Minimize push notifications from your apps because they consume data. Tap Settings > Notifications. Then, whittle down the list of apps within the “In Notification Center” section. Keep only the apps from which you absolutely must receive alerts in a timely manner. For all others apps, tap on each one and toggle its “Notification Center” switch to “Off.” Then, for each app within “Not in Notification Center,” select the “Alert Style” of “None” and toggle its “Sound” and “View in Lock Screen” switches to “Off.” Optionally, also toggle its “Badge App Icon” switch to “Off.”
Tip: The alert service of an app goes from automatic to on-demand when you toggle off its “Notification Center” switch. Any app that you’ve asked to notify you via sounds, alert or badges will do so when you open it.
Tip: If an app continues you to notify you even after you’ve removed it from “In Notification Center,” disable notifications from within the app itself. Tap “Settings” and scroll down to the list of apps at the bottom of your screen on an iPhone, or in the sidebar on an iPad. Tap the app and toggle off its notification service.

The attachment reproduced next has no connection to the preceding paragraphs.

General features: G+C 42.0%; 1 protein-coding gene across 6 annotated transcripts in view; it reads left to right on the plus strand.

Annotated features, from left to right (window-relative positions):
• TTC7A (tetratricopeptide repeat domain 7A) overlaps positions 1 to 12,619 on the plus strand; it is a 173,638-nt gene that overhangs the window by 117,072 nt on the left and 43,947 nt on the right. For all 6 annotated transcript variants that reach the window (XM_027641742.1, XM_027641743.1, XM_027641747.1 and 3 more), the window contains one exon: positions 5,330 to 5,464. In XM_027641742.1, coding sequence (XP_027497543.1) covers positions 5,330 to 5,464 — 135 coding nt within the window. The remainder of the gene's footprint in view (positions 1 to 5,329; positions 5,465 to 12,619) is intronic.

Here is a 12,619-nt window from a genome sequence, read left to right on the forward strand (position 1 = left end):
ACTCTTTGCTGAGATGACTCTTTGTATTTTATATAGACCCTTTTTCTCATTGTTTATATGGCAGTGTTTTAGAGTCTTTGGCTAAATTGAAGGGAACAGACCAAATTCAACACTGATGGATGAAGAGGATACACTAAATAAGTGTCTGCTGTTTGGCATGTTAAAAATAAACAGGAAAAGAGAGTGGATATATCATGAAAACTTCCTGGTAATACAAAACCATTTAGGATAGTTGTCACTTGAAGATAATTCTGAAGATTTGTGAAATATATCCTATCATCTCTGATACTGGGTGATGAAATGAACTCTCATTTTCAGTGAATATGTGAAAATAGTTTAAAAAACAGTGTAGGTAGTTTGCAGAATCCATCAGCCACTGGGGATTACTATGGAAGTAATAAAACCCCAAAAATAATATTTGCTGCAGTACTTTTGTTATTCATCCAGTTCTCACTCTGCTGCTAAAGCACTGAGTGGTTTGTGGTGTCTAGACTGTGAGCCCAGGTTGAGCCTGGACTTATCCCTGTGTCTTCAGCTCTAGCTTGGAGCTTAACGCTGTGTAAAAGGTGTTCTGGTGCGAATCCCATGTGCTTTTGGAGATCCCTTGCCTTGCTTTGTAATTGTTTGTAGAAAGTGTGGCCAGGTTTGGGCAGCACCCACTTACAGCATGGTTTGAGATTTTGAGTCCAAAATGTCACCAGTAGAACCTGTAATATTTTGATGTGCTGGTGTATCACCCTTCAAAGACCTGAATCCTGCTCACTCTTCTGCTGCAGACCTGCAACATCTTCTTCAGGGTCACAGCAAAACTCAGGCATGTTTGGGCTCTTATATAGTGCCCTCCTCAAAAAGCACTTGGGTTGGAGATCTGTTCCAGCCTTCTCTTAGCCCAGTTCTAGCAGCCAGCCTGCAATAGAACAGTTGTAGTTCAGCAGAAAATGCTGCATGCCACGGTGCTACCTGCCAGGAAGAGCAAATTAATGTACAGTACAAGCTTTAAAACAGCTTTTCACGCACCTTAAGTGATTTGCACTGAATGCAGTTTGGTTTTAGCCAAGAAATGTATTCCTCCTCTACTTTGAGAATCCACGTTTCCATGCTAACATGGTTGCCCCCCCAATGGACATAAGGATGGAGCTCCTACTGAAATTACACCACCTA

Tame your Mail app because the more often it updates your emails over the air, the more data it consumes. The most data-frugal (and battery-conserving) approach is to disallow your Mail app to push emails to your iDevice from servers and make it fetch your emails instead, and as infrequently as possible or on demand. Here’s how to make that happen:
- If you have only one email account, tap Settings > Mail, Contact, Calendars > Fetch New Data > Push – tap switch to “Off.” Then under “Fetch,” choose the longest time period you can tolerate between your iDevice’s email-fetching expeditions. Or, to save the most data, choose “Manually.”
- If you have multiple email accounts, follow the same procedure described above if you’d like to apply the same push and fetch settings to all of them. But if you’d like some email accounts to be pushed and others to be fetched, then toggle the “Push” switch to “On.” Next, choose the longest tolerable frequency under “Fetch.” Finally, tap “Advanced” to tap each email account in turn and choose “Push,” “Fetch” or “Manually,” as desired.
Tip: If you use Facebook, tame it also. Otherwise, it will alert you about every little thing that happens within your circles, and send you lots of frivolous emails that will consume precious data (and battery power) to receive and read.